OPINION: Glaring omissions in the recovery plan
JOHANNESBURG - I inferred six distinct incoherent components of President Cyril Ramaphosa’s speech last week that should supposedly reflect the main impact of the Economic Reconstruction and Recovery Plan.
The annual gross domestic product (GDP) growth target is a miserly 3 percent over the next 10 years. Employment is 257 000 public sector job opportunities a year over the next three years. This makes up the 800 000 jobs. Two magical figures were thrown into the mix. One was 2 percentage points derived from local manufacturing and another was 1.2 percentage points based on if South Africa produces 2 percent of what Africa consumes.
Here are the glaring omissions and inconsistencies in the messages. The first is the omission of targets on poverty reduction and closing the inequality gap. The National Development Plan sets poverty and unemployment as South Africa’s No 1 joint-enemy. Their omission is so fundamental that we have to ask what is this new post-Covid-19 scenario that is envisaged?
The second omission are the inconsistencies over what is new that can be expected. At annual growth of 3 percent over the next 10 years, never, in one’s wildest dreams, will jobs be created that will be different from the pre-Covid-19 scenario – a 30 percent unemployment rate will continue to dog South Africa.
The second inconsistency concerns model fidelity. In this regard, two numbers that were not part of the model definition flew in. The first was the 2 percentage points and the second was the 1.2 percentage point. If these contributions were so important, why did they not emerge from the National Treasury’s modelling exercise, or are they so spurious that the Treasury rejected them? Such an addition would place South Africa’s annual average growth at 6.2 percent over 10 years.
Third, the model is silent on how it responded to Statistician-General Risenga Maluleke’s report that 2.2 million jobs were lost in the second quarter. The recovery plan did not address this.
The Quarterly Employment Survey for the second quarter said 700 000 formal employment jobs were lost in the second quarter. These jobless may receive the unemployment insurance benefit, but the other 1.5 million of the 2.2 million are not likely to qualify for this benefit. The recovery plan said the R350 relief will be terminated by December, because the fiscus can no longer afford it. To the number should then be added at least the 1.5 million who lost their jobs and don’t have access to the Unemployment Insurance Fund. The model fails to estimate the poverty levels that will result from this impending calamity.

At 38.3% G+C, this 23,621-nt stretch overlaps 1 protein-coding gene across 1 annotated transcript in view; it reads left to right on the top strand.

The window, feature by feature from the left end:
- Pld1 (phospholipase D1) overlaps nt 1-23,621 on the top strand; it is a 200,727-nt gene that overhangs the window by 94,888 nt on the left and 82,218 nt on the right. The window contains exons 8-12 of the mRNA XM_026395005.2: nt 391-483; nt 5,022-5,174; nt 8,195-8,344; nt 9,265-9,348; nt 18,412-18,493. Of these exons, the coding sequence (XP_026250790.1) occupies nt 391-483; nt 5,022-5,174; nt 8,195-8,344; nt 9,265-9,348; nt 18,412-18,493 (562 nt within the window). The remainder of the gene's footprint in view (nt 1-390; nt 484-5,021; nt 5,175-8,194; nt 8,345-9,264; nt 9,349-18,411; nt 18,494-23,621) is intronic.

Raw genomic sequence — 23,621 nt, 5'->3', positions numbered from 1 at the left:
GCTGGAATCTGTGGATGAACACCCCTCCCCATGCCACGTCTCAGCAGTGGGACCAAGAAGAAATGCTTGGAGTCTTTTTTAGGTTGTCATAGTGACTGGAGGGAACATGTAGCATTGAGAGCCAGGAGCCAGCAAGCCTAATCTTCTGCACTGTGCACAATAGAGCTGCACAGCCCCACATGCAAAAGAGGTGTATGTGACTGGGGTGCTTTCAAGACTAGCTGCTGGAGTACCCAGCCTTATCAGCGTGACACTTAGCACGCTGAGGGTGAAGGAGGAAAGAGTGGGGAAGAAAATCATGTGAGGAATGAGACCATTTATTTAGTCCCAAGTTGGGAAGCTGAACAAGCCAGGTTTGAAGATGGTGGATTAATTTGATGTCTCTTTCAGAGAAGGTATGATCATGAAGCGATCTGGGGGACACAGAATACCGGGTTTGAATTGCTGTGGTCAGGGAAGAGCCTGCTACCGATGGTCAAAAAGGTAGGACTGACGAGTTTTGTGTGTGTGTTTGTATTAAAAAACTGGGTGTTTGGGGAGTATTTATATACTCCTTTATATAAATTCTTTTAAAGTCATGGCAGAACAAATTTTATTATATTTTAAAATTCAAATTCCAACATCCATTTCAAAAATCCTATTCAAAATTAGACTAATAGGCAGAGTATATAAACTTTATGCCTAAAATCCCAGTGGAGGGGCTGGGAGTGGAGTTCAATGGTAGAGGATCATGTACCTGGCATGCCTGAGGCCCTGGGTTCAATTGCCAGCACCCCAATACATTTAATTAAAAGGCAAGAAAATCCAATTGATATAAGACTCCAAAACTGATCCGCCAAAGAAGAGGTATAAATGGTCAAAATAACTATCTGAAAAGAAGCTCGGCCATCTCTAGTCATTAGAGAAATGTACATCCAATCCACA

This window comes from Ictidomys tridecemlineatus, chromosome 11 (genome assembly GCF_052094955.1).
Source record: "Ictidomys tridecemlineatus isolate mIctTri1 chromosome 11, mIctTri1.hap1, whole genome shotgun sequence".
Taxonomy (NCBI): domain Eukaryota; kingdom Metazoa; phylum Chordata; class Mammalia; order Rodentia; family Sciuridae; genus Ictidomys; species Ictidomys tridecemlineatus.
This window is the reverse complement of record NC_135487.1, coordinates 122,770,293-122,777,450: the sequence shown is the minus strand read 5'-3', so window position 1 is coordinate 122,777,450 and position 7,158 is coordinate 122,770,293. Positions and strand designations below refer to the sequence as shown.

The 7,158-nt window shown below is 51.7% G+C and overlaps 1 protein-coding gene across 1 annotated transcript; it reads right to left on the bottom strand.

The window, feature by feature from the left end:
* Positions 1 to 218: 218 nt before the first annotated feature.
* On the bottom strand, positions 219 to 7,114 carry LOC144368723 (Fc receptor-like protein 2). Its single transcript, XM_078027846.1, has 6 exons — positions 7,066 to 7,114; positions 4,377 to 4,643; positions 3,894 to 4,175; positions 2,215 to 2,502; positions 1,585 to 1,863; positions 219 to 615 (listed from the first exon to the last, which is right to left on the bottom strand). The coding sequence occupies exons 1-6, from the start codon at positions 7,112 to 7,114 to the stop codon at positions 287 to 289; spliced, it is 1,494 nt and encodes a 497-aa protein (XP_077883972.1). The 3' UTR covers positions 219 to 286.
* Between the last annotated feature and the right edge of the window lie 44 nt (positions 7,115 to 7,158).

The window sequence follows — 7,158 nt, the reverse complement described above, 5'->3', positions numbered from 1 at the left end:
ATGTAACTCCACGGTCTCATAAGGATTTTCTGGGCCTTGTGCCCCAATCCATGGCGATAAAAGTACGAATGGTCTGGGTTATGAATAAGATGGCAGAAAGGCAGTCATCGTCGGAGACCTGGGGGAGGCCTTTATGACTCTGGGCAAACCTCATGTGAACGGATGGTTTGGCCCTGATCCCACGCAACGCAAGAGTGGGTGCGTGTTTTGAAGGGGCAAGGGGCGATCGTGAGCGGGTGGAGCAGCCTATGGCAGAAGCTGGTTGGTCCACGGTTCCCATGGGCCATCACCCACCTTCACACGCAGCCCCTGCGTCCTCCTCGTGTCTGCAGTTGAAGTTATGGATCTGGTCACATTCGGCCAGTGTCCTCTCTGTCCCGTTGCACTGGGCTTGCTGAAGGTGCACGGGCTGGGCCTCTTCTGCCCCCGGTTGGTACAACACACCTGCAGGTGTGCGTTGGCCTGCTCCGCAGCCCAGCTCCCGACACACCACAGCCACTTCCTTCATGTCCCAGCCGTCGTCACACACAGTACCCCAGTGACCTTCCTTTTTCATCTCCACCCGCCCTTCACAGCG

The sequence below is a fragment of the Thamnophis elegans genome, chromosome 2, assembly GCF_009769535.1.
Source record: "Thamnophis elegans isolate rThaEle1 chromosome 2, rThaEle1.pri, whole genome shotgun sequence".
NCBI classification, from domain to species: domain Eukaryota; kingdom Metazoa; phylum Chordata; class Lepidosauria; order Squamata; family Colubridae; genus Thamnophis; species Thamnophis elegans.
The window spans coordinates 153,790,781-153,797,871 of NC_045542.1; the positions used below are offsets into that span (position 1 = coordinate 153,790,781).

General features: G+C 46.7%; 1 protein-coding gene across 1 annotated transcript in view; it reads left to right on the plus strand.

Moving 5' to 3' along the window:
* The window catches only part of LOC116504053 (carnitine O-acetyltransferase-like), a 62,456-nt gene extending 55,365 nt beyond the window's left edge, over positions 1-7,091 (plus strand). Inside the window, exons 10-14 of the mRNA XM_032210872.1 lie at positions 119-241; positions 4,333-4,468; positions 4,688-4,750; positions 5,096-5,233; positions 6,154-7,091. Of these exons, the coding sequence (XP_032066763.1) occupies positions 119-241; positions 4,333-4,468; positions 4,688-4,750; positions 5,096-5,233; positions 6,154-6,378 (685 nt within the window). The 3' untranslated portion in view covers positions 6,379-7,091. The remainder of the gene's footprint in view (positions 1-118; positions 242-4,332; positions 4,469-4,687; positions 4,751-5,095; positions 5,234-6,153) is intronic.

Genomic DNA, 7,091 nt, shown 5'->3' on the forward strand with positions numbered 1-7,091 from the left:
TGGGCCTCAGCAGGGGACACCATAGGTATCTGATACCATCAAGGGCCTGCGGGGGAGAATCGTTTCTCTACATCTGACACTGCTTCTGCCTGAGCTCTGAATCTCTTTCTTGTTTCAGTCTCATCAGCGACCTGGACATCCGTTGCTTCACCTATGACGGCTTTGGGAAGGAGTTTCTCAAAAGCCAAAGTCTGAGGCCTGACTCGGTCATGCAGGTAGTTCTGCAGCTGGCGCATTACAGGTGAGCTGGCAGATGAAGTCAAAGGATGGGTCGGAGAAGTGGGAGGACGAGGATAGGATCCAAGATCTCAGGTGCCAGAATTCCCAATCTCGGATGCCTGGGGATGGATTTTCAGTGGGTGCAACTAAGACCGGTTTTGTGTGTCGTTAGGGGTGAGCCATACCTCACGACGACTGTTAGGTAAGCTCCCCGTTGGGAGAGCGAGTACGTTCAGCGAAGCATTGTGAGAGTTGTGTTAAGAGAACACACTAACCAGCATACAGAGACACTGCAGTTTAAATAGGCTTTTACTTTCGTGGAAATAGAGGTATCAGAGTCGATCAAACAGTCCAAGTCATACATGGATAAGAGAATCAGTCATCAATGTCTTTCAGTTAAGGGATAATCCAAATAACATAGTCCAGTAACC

Fourth, the targeted job numbers are underwhelming. If the best that can be achieved is 50 000 more jobs from the target of 200 000 jobs a year mentioned in the State of the Nation address eight months ago, then the difference we aspire to from the recovery plan in the post-Covid-19 scenario is inevitably a pipe dream.
Fifth, by their own submission, the Presidential Economic Advisory Council, while warning of debt, also argued that the South African Reserve Bank must stand ready to get to up to 15 percent of GDP in order to assist growth. The recovery plan did not flag this possibility, which means that the advice may not be implemented.
Sixth, the bold targets from Business for South Africa covering the next 10 years are not in the documents. These were GDP growth of 5 percent, additional employment 6 million, an unemployment rate of 15 percent, a debt-to-GDP ratio of 60 percent, and a gini coefficient of 0.43.
Modelling is a crucial exercise, particularly in the development of economic policy. It is the eye of the needle through which all economic evidence and assumptions are processed and outputs are tested for consistency, coherence and plausibility. It is against these attributes that a policy roadmap can be crafted and tested.
What is clear in the president’s speech is that the only modelled number was the 3 percent growth. The rest of the targets, including employment, are not modelled estimates.
The eye of the needle that we need so desperately does not exist. We rely on back-of-the-cigarette box abracadabra that informs our long-term plan. What a disaster. One thing is certain: at 3 percent growth, business gets a nominal annual income increase of 8 to 10 percent; labour and the poor lose out.
Dr Pali Lehohla is the former Statistician-General of South Africa.